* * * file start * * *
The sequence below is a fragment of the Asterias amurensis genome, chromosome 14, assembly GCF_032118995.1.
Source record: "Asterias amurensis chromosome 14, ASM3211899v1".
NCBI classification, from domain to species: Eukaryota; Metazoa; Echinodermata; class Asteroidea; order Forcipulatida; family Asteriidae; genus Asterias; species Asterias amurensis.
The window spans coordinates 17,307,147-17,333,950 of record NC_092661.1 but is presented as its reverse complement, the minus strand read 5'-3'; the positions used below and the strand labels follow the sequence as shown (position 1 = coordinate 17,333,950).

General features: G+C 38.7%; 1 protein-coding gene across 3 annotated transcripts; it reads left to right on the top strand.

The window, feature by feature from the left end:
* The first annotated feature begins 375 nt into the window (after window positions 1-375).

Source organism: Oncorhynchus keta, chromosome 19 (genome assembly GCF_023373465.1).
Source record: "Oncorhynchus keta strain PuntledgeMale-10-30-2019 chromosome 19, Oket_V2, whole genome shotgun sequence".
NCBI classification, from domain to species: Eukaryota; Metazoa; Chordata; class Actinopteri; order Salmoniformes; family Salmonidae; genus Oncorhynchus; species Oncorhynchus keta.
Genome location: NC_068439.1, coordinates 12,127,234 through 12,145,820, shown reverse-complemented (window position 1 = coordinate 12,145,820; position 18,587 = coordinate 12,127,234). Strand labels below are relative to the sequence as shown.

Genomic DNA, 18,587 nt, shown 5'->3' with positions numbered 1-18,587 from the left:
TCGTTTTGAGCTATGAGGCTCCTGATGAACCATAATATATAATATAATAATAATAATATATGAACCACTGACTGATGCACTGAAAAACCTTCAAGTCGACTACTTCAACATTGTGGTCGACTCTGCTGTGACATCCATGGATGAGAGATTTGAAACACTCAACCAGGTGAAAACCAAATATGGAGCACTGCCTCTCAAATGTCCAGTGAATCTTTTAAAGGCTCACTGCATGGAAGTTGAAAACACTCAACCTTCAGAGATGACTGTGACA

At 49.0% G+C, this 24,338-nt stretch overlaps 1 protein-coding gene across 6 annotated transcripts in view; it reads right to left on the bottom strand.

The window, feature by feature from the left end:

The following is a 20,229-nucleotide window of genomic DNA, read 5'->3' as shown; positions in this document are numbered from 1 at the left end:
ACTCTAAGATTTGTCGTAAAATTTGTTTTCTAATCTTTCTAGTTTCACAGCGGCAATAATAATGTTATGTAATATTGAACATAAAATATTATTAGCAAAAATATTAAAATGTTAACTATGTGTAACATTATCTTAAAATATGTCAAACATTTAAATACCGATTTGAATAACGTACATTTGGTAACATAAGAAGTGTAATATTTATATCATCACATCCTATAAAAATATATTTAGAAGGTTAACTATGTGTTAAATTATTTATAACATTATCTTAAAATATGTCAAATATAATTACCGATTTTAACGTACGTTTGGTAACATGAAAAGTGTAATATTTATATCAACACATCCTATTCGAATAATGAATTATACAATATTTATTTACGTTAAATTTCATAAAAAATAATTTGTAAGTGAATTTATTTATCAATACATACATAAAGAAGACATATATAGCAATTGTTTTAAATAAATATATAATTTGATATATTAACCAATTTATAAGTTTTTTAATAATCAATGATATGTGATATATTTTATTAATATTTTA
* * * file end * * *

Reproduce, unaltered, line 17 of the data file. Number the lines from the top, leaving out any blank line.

ACTCTAAGATTTGTCGTAAAATTTGTTTTCTAATCTTTCTAGTTTCACAGCGGCAATAATAATGTTATGTAATATTGAACATAAAATATTATTAGCAAAAATATTAAAATGTTAACTATGTGTAACATTATCTTAAAATATGTCAAACATTTAAATACCGATTTGAATAACGTACATTTGGTAACATAAGAAGTGTAATATTTATATCATCACATCCTATAAAAATATATTTAGAAGGTTAACTATGTGTTAAATTATTTATAACATTATCTTAAAATATGTCAAATATAATTACCGATTTTAACGTACGTTTGGTAACATGAAAAGTGTAATATTTATATCAACACATCCTATTCGAATAATGAATTATACAATATTTATTTACGTTAAATTTCATAAAAAATAATTTGTAAGTGAATTTATTTATCAATACATACATAAAGAAGACATATATAGCAATTGTTTTAAATAAATATATAATTTGATATATTAACCAATTTATAAGTTTTTTAATAATCAATGATATGTGATATATTTTATTAATATTTTA